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What Are Heel Fissures?

Heel fissures, or cracked heels, happen when the skin on the bottom of your heel becomes hard and dry. You may also notice that the skin becomes flaky or crusty. When the skin gets very dry, cracks or fissures can form.

Causes of Heel Fissures

In most cases, heel fissures are caused by very dry skin. For most people with cracked heels, this problem is only cosmetic and doesn’t cause any further problems. However, people with deep cracks may experience pain or even bleeding.

For many people, the dry skin on your heels becomes callused as pressure is put on the back of your heels when you stand. The calluses usually develop on the back of your heel and can be yellow or dark brown. When weight and pressure are put on your heels but the skin is already dry, this can lead to little cracks.

The cracks often start small on the heel and can get bigger and deeper over time. This is when your heel fissures can cause pain and bleeding. The pain usually goes away when you sit and take your weight off your feet.

Anyone can get heel fissures, but some people have higher chances. Risk factors and related conditions include:

  • Obesity
  • Diabetes
  • Psoriasis and eczema
  • Standing or walking for long periods of time on hard surfaces
  • Thyroid problems
  • Lack of certain vitamins and nutrients
  • Genes
  • Lack of estrogen
  • Peripheral neuropathy
  • Unusual circulation

Preventing Heel Fissures

There are a few things that you can do to help prevent cracked heels.

Because heel fissures happen when your skin is dried out, the first thing you can do to prevent them is to take care of the skin on your feet. Apply foot cream or lotion every day to help keep it hydrated. It’s best to do this after a shower or bath, when the skin is soft.

File the skin on your heels at least once a week with a pumice stone. This helps remove the dry, flaky skin on your heels. Filing your heels also helps to remove the thick layers of calluses and dry skin so that the moisturizer can better absorb and hydrate your skin. It’s best to file your feet when the skin is completely dry. The easiest way to do it is seated on a chair.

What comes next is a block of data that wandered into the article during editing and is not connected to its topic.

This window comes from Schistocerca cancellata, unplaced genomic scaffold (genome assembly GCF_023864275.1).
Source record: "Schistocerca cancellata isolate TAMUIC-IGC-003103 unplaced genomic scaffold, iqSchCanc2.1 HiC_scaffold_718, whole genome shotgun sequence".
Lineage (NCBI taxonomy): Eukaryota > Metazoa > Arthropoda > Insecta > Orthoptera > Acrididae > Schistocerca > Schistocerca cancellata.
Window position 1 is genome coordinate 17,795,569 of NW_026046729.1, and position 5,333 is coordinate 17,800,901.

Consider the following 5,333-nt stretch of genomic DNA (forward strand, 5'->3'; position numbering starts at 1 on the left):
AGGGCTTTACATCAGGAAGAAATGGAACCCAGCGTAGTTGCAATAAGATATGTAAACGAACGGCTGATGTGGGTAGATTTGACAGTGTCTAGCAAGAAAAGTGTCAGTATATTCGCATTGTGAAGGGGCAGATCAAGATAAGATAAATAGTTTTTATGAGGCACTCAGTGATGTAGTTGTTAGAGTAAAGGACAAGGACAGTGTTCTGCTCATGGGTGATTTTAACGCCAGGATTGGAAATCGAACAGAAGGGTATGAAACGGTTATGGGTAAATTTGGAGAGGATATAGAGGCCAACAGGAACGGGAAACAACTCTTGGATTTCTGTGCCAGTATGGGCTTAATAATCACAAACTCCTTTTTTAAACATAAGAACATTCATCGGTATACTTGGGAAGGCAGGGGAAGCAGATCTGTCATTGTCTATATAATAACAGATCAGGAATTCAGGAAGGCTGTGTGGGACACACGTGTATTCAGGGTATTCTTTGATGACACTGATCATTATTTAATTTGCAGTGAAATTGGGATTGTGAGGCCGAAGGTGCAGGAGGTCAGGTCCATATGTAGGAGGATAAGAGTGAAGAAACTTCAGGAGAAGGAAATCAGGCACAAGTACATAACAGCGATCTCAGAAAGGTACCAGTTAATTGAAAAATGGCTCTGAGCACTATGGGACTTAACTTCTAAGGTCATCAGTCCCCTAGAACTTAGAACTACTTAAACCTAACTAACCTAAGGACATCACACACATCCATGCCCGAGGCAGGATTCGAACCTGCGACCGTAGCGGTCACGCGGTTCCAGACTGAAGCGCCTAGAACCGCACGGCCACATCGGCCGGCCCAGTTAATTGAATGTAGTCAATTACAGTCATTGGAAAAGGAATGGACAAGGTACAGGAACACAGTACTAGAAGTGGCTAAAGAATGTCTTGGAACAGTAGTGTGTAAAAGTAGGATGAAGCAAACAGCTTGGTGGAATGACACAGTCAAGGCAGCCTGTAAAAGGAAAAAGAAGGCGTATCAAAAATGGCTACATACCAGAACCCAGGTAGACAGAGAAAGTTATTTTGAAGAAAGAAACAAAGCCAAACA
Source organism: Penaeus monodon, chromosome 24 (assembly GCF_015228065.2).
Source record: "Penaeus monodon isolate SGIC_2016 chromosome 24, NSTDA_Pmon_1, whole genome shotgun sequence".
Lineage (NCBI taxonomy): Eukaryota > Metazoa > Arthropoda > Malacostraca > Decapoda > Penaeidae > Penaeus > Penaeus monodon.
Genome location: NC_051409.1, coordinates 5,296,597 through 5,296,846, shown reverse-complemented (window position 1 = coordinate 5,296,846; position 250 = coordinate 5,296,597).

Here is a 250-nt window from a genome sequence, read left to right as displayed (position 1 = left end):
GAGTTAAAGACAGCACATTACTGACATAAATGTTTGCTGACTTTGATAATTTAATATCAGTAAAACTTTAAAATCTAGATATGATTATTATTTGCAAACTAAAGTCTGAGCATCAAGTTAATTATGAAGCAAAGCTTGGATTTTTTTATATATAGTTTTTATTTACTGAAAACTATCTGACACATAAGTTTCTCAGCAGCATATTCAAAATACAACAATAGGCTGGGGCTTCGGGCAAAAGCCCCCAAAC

What you wear also makes a difference when it comes to heel fissures. Shoes with open backs, like sandals and flip-flops, make cracked heels worse. Wear shoes that have shock absorption so that you aren’t standing on a hard surface all day. After you moisturize each day, put on socks so that the cream stays on your feet.

Treating Heel Fissures

Don’t ignore heel fissures. For most, they don’t cause any serious problems, but that doesn’t mean there aren’t complications. If your heels are cracked to the point where they are painful and bleeding, they can get infected. These infections can be dangerous for people with diabetes or weakened immune systems.

Home treatments. The good news is that you can treat cracked heels from home. If you’ve got heel fissures, moisturize your feet at least twice a day instead of just once. Choose thick creams that have skin softeners in them. Look for labels that say things like:

  • Urea
  • Salicylic acid
  • Alpha-hydroxy acid
  • Saccharide isomerate (pentavitin)

All of these ingredients help soften skin while removing dead skin. Note that these ingredients might cause some stinging or irritation.

Each day, soak your feet in warm, soapy water before going to bed. Dry them completely, and then gently rub your heels with a loofah to help get rid of the dead skin. Next, put petroleum jelly or an oil-based cream on your feet, followed by a pair of thin socks.

Other treatments. If home care isn’t helping, you might need to talk to a podiatrist, a doctor who specializes in foot care. They can remove the dead skin in a way that won’t lead to more pain and bleeding. They might also recommend special tape or braces that hold the fissures together so that they can close and heal.

Another way to heal cracked heels is with a liquid skin protectant. This is like a liquid bandage that helps protect the cracks and reduce the pain that comes from walking on them. Special orthotic shoe inserts with heel cups help keep the skin from cracking more when you walk or stand. 

WebMD Medical Reference

Sources

SOURCES:

bpacnz: “Cracked heels: stop them in their tracks.”

InDependent Diabetes Trust: “Heel Fissures.”

Mayo Clinic: “How to heal cracked heels.”

NHS: “Skin conditions.”

Syracuse Podiatry: “How to Treat Heel Fissures.”

Vascular Health Clinics: “Heel Fissures.”

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